Two weeks ago, VideoWeek detailed how Hungarian Prime Minister Viktor Orbán has used a variety of means, from advertising to regulation to buyouts, to gain control over large swathes of Hungarian media.
His aim has been to dictate the narrative put out by the press, reaching a point where pretty much every large media business toes the government’s line, and critical news reports are silenced.
This process, known as media capture, is by no means unique to Hungary.
And in fact in Poland, Orbán’s techniques have been a direct inspiration for the ruling Law and Justice party (PiS), led by far-right politician Jarosław Kaczyński.
Poland has not fallen as far as Hungary. There are still plenty of successful independent media companies operating in the country. But even just over the last year, we’ve seen local papers brought under effective government control, attacks on journalists increasing, and new laws proposed to ‘repolanise’ Polish media. With Kaczyński following Orbán’s playbook, many fear persecution of independent media is only going to increase.
Takeover of TVP
The process of media capture in Poland began in October 2015, when PiS returned to power after eight years out of office.
Kaczyński, who is neither the Prime Minister nor the President, but leads the PiS and is regarded as Poland’s most influential politician, is an outright critic of liberal democracy. And in 2011, he spoke of Hungary as a direct inspiration, saying that “a day will come when we have a Budapest in Warsaw”.
Controlling the media is central to Kaczyński’s vision of illiberal democracy, and his party was swift to begin cracking down after getting elected.
Before the end of the year the PiS had drafted a new media law, which gave the government much more control over state TV broadcaster TVP and radio station Poland Radio, both of which had a big market share in Poland.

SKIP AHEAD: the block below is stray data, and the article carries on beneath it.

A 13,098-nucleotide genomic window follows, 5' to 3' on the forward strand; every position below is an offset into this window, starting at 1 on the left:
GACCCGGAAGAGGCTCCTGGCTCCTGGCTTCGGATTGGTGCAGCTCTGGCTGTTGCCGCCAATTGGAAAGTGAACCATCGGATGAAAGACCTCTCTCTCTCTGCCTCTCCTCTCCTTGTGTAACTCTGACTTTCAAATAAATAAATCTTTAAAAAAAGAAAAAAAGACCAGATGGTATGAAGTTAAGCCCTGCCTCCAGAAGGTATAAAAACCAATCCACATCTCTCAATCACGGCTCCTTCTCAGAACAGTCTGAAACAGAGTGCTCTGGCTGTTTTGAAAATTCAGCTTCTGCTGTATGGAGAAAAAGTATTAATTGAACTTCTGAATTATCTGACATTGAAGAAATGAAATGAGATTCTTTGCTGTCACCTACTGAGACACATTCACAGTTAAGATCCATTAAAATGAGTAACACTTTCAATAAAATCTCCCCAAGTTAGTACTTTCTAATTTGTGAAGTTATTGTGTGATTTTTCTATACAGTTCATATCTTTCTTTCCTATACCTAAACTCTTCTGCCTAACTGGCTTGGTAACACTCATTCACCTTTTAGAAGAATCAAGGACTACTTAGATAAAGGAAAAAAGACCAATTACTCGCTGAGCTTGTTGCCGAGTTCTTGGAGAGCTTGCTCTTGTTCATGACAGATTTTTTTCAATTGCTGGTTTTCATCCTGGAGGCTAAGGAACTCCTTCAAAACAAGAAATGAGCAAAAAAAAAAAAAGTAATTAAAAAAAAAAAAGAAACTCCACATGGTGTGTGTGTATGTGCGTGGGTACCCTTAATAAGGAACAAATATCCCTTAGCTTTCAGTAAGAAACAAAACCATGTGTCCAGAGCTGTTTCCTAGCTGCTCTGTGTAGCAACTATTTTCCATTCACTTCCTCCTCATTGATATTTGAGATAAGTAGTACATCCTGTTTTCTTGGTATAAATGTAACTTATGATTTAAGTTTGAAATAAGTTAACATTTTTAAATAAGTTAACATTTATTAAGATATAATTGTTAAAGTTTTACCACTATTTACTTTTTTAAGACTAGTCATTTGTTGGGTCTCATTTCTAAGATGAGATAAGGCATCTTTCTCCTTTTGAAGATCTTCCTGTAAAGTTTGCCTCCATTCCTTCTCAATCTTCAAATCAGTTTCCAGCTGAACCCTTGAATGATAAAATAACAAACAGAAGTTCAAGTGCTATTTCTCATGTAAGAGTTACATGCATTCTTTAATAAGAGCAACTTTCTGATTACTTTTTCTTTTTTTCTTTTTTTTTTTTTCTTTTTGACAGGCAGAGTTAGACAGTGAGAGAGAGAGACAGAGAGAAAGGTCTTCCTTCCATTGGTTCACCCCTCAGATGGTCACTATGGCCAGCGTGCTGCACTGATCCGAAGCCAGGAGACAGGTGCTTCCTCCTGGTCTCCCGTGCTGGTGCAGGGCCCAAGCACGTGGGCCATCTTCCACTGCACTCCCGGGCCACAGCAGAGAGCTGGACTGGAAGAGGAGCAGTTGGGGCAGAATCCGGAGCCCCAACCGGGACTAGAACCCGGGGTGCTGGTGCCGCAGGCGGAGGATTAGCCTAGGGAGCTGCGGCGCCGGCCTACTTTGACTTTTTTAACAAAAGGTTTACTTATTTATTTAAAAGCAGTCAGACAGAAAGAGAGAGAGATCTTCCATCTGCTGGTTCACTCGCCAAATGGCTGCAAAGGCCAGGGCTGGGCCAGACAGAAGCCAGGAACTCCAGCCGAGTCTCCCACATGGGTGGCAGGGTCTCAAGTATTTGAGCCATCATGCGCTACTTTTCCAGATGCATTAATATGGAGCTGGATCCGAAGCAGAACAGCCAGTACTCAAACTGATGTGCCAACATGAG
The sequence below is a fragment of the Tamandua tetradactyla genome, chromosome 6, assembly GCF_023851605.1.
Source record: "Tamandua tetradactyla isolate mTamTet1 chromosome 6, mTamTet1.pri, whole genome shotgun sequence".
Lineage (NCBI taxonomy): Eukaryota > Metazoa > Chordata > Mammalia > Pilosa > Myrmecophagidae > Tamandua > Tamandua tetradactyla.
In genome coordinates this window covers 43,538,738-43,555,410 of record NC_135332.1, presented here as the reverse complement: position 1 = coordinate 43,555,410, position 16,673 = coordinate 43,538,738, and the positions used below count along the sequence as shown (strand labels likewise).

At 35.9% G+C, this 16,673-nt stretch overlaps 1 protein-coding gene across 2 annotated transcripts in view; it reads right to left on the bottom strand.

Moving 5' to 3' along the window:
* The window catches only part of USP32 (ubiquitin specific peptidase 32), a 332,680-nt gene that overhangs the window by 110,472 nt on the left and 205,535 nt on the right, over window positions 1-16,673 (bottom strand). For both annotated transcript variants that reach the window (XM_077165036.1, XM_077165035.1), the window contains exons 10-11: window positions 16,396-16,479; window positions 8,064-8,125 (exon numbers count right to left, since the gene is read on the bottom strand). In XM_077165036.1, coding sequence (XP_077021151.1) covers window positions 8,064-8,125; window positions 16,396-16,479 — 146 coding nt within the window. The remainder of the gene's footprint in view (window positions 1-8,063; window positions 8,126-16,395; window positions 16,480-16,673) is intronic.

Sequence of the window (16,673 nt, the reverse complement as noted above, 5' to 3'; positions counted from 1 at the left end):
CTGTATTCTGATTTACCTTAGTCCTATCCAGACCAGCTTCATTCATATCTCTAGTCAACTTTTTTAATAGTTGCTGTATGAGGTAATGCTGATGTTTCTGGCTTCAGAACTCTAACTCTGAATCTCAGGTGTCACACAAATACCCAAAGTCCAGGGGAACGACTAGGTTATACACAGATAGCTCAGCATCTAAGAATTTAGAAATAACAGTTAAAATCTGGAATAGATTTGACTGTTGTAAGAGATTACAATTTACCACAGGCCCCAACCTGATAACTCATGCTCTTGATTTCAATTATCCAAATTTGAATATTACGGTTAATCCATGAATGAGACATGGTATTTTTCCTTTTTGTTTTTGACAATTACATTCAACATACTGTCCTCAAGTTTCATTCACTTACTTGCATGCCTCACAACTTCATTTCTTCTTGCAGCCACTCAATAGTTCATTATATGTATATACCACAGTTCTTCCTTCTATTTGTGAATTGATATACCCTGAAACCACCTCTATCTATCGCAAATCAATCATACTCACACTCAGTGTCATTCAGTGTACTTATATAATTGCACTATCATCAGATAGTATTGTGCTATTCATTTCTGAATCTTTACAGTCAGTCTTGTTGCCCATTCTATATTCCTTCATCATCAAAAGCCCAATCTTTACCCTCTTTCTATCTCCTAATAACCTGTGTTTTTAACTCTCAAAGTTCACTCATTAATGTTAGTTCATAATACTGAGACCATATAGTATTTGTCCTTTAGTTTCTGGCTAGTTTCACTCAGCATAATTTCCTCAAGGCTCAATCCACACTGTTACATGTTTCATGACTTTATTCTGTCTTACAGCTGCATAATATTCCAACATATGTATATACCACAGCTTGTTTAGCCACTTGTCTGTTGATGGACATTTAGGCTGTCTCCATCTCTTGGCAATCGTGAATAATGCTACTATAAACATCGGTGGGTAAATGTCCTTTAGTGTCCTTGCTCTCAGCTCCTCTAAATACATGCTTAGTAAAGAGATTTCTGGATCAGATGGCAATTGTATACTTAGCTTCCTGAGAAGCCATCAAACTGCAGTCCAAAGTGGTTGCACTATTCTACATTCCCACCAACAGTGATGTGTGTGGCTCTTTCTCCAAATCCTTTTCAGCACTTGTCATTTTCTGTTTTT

The law redesignated state broadcasters as “national cultural institutions”, and effectively gave the government the ability to dismiss and appoint executives as it saw fit. The PiS claimed the measures were necessary as corruption within the broadcasters had flourished under the previous government.
The draft bill sparked immediate backlash both at home and abroad. Directors of four of TVP’s channels – Piotr Radziszewski (TVP1), Jerzy Kapuscinski (TVP2), Katarzyna Janowska (TVP Kultura) and Tomasz Sygut (Television Information Agency) – resigned in protest. The European Commission asked the Polish government to explain the changes, stating that “freedom and pluralism of the media are crucial for society and rule of law”. And the Association of European Journalists wrote an open letter urging the government to shelve the law until “the issues have been fully and publicly aired in an inclusive public debate”.
But the PiS rushed the bill through nonetheless, with Hungary’s Orbán assuring Poland that he would veto any sanctions the EU might try to impose on Poland. Jacek Kurski, an ultra-right wing politician and friend of the PiS, was brought in to run TVP, and over 200 journalists were fired or resigned within three months as the PiS remade TVP in its image.
Output from TVP and Poland Radio quickly began to reflect the views of the government ultra-conservative government. Harlan Mandel, CEO of MDIF, a fund which invests in independent media, said TVP’s coverage is even more biased than Polish state media was during its communist years. “There’s hate mongering, news anchors engage in personal attacks – it’s very similar to some of the stations you would find in Russia,” he said.
One example of the changes came just that February, when TVP broadcast Oscar-winning Polish film Ida.TVP aired a 12 minute introduction to the film, which claimed it was factually inaccurate, and only won an Oscar because of its pro-Jewish sentiment.
Death by 1000 cuts
Kaczyński and the PiS’s crackdown on independent media didn’t stop with the takeover of TVP. But for the next four years, the strategy shifted to using state powers over advertising, regulation, and litigation to pressure independent news outlets.
This became particularly important to the government as TVP’s influence waned, with audiences shifting over to Discovery-owned broadcaster TVN. The PiS began looking for ways to stifle these more critical news sources.
To start, the government began using its influence over state-owned businesses, which make up a large part of Poland’s economy, to starve critical news outlets of funding. Since 2015, state-owned businesses have massively cut back their ad spend with critical news sources, while also pausing subscriptions to these services.